Getting on Schedule: How One CU Has Optimized Its Call Center

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An affordable workforce management solution sheds light on the call center schedule-but, like competing software, it falls short on branch scheduling, according to a credit union here.

"We found a solution for call center management that is much more cost effective than some of the well-known solutions, which can cost close to $100,000," said Randy Stolp, assistant vice president of telephone services at Orange County's CU (OCCU).

The $788-million Orange County's CU paid $17,000 for the Monet Workforce Management System, offered by Left Bank Solutions, a Los Angeles-based provider of workforce optimization solutions to small- and medium-sized contact centers.

"The price makes it a really good fit for smaller credit union call centers, and I haven't found any features lacking as compared to more expensive call center solutions," Stolp added.

Stolp dropped the proportion of full-time employees (FTE) to about 50% from 90% after working with results from the Monet solution. The call center has 20 employees, he said.

"Monet showed us what schedules we needed to have, and it was glaringly evident that we didn't have enough part-timers," he said.

Furthermore, Stolp now avoids putting newcomers on peak evening shifts, because the inexperienced representatives were taking much longer to handle calls.

Monet's graphical roster report uses five weeks of call volume data to illustrate OCCU's scheduled agents against the forecasted surplus or shortage of agents.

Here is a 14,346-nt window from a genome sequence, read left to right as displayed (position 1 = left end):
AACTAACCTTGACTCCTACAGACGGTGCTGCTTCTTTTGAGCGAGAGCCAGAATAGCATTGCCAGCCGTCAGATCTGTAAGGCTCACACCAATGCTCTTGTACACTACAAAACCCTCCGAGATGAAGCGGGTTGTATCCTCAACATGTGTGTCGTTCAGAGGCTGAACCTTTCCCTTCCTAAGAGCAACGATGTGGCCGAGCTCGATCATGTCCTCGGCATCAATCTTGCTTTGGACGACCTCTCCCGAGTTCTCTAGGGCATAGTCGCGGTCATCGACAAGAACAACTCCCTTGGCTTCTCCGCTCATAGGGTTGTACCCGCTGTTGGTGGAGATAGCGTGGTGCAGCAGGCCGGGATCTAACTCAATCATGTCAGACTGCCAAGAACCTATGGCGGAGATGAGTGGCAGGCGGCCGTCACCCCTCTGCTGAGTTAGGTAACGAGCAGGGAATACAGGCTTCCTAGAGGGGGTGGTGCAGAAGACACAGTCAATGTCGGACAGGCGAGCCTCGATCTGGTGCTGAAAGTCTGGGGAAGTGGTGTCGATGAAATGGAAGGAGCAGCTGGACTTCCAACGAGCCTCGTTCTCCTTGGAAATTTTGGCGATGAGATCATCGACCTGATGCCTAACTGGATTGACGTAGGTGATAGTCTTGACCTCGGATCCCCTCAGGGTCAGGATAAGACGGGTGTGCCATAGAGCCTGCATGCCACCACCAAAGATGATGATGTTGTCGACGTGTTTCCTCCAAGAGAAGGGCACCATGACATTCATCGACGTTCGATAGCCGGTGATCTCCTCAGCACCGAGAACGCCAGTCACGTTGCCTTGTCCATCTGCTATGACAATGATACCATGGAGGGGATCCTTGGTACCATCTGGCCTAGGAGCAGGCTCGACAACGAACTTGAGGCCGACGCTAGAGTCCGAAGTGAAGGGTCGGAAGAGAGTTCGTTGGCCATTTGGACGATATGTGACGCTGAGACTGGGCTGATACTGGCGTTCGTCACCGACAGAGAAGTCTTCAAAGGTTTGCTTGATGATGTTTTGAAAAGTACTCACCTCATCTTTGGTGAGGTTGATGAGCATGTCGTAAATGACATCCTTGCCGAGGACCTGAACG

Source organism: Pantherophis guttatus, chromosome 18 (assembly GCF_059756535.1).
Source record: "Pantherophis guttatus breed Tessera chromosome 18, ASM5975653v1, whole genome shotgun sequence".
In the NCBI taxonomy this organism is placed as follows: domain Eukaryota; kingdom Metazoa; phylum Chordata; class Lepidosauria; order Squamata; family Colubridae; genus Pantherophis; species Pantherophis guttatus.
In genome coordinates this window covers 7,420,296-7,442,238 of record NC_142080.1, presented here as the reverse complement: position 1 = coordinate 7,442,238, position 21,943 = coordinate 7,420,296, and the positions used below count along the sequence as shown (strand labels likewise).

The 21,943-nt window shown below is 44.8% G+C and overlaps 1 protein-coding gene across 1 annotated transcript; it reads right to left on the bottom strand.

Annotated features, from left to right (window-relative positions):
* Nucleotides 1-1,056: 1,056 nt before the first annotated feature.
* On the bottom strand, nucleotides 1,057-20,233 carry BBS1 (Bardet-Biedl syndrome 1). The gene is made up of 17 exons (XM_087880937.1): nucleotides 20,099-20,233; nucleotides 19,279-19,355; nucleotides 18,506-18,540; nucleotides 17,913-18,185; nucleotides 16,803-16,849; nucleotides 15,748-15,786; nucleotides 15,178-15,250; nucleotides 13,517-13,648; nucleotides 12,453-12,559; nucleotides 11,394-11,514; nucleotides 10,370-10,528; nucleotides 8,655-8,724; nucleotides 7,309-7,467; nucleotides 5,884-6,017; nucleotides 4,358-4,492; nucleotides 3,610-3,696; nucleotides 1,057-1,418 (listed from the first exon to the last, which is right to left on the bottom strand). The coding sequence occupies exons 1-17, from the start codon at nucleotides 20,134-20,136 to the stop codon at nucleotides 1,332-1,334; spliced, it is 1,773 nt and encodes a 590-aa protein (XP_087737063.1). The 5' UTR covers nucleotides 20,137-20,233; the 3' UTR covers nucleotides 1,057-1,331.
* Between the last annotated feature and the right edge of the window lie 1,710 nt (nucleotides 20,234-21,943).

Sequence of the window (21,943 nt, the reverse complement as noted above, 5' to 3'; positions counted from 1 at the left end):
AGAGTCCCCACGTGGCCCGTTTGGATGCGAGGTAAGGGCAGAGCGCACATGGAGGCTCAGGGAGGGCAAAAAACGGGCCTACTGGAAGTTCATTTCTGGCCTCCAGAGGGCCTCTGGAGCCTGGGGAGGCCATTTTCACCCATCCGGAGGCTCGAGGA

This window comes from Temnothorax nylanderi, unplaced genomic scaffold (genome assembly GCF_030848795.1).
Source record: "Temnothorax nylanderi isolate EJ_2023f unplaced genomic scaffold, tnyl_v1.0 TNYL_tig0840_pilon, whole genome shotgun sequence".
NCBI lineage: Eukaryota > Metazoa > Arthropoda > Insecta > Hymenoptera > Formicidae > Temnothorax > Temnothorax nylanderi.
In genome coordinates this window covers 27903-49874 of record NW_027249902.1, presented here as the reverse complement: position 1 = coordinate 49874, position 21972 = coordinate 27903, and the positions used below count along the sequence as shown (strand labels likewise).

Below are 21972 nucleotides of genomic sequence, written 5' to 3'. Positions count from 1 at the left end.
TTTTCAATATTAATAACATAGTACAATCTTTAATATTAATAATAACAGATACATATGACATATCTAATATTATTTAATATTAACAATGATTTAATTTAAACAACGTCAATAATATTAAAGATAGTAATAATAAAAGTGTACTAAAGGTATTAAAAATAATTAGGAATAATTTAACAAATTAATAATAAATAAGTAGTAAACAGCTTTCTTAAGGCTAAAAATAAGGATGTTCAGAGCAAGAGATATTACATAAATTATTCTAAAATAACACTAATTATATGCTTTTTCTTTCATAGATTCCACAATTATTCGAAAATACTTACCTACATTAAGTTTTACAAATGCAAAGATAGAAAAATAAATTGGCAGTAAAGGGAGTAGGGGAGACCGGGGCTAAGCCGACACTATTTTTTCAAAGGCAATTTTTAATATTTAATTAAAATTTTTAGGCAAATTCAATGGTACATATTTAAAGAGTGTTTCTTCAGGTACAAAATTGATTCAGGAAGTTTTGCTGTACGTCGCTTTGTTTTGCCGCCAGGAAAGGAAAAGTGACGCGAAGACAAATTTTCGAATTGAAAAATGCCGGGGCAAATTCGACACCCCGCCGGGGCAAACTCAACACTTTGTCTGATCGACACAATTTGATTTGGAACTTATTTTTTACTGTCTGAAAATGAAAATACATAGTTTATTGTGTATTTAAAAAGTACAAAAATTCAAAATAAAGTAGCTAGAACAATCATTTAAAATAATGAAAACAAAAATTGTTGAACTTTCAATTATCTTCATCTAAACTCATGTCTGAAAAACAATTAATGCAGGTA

"The reports instantly jump out at you," Stolp said. "We still have to make some manual adjustments, but Monet has helped supervisors make better decisions in less time."

By changing the staffing mix and tweaking the variety of work shifts for the past year, the call center has saved the equivalent of one FTE, Stolp said. "Monet has eliminated the guesswork from our profitability analyses and scheduling. And while we're still struggling to meet our service levels, it's no longer because of scheduling."

Although Monet can forecast OCCU's scheduling needs based on the monthly average of 30,000 inbound calls, Stolp found that, like competing software, it can't simultaneously speak to branch scheduling.

"In terms of scheduling and forecasting, a branch transaction and a call are very similar," explained Stolp. "The theory is the same. You have some sort of activity you can measure, such as the number of calls or the number of transactions. It would be a huge plus to schedule associates in our branches based upon transaction volume."

OCCU originally partnered with Monet with the idea of building branch scheduling onto the Workforce Management System, Stolp said. "But the idea didn't really work out the way we thought it would, and we didn't have the time to keep working on it with them."

Stolp said he was hard-pressed to find any solution that addressed both call center and branch scheduling. "Perhaps the market is so rich for doing one or the other that vendors don't have to focus on doing both."

Prior to using the Monet solution, call center schedules were analyzed in Microsoft Excel spreadsheets using sporadic data that showed call volume only for the previous day or couple weeks. Supervisors ended up spending hours scheduling the call center based on a manual analysis and gut feeling.

As a result, the call center was often inappropriately staffed. The supervisors themselves spent a lot of time on the phone helping members, Stolp continued, which was a waste of supervisor time. "We can't pay supervisors to be call center representatives," Stolp said.

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